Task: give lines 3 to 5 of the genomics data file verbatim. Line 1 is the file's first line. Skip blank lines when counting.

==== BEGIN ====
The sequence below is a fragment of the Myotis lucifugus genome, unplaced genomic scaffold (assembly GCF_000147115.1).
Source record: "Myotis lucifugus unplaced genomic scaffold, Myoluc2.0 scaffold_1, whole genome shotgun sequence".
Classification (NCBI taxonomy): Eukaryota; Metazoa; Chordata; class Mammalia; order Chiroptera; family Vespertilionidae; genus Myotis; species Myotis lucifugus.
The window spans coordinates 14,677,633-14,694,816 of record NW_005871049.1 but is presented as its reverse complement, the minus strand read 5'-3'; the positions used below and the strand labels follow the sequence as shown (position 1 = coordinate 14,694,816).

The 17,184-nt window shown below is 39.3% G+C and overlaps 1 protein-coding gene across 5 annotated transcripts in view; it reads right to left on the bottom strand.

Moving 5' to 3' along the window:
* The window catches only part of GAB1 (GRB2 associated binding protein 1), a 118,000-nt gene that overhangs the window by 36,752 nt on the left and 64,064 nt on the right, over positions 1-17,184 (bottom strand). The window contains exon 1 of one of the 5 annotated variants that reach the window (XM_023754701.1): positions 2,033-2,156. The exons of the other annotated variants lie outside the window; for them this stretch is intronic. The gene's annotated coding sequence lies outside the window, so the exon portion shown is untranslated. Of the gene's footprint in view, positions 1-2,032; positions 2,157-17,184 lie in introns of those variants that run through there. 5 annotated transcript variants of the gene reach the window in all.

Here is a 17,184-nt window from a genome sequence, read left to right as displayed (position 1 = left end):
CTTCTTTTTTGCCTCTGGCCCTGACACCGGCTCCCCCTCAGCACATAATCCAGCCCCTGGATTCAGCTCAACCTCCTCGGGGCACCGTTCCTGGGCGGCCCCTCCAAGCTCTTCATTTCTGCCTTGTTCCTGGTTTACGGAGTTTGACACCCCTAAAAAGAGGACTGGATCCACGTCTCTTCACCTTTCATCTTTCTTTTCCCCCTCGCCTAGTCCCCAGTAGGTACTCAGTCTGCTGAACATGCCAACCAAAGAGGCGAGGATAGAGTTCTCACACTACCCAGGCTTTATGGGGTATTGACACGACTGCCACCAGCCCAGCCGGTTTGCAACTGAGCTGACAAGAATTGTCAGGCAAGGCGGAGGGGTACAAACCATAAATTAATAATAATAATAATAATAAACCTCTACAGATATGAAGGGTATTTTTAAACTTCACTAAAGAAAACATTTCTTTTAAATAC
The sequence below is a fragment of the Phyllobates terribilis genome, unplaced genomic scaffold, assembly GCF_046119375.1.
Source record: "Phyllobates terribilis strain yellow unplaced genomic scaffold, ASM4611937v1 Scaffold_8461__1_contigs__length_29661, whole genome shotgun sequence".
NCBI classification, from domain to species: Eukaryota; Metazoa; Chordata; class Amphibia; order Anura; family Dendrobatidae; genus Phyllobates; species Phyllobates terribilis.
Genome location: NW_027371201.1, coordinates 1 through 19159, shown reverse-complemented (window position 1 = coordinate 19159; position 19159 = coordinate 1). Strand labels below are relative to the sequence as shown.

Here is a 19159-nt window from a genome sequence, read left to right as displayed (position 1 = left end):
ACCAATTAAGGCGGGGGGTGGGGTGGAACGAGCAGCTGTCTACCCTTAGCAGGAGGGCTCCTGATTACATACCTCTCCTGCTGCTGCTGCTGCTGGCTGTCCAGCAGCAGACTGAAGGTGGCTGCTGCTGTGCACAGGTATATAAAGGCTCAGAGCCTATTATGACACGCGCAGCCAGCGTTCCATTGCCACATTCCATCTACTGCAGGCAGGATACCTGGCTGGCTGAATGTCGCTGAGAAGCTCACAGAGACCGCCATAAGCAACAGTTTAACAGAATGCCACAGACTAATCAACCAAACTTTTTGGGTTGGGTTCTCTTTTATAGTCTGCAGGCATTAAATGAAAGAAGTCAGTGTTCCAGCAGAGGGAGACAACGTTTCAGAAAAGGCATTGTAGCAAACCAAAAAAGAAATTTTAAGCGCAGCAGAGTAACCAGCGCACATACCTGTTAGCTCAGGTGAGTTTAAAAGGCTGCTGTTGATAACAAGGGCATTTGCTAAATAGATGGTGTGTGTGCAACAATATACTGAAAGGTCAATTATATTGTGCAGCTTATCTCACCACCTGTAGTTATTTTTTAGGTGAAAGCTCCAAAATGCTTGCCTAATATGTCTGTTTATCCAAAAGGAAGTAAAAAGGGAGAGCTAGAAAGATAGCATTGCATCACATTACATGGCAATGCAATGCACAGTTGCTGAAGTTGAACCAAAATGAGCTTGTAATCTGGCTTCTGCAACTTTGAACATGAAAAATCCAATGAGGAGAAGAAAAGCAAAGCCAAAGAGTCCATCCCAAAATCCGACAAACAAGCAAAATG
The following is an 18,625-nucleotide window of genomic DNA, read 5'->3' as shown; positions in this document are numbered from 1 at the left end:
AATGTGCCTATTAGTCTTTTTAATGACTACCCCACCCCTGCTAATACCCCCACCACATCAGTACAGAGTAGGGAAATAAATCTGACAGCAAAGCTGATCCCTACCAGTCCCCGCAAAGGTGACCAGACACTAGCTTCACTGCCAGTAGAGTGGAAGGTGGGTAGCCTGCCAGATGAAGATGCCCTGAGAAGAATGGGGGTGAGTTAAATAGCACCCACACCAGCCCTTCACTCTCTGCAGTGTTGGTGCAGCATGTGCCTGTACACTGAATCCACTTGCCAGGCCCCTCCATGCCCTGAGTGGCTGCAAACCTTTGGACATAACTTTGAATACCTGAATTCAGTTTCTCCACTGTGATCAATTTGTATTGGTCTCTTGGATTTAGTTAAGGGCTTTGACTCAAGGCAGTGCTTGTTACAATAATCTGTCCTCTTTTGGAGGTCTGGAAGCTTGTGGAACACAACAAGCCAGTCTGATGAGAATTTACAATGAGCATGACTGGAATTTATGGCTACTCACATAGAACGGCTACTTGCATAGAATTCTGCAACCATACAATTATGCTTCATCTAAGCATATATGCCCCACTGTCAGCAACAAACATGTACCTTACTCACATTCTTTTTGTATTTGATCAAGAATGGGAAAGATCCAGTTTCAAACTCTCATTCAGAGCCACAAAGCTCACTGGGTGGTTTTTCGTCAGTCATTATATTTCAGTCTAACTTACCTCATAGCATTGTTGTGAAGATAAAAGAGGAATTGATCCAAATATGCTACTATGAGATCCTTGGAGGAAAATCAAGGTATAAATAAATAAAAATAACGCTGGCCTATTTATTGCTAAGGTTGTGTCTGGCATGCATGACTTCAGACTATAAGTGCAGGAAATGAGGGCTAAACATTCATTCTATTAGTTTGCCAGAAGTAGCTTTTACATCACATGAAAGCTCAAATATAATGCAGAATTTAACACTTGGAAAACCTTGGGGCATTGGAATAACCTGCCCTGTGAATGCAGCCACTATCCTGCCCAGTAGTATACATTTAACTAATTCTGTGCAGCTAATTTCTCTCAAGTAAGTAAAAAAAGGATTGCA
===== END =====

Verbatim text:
Classification (NCBI taxonomy): Eukaryota; Metazoa; Chordata; class Mammalia; order Chiroptera; family Vespertilionidae; genus Myotis; species Myotis lucifugus.
The window spans coordinates 14,677,633-14,694,816 of record NW_005871049.1 but is presented as its reverse complement, the minus strand read 5'-3'; the positions used below and the strand labels follow the sequence as shown (position 1 = coordinate 14,694,816).

The 17,184-nt window shown below is 39.3% G+C and overlaps 1 protein-coding gene across 5 annotated transcripts in view; it reads right to left on the bottom strand.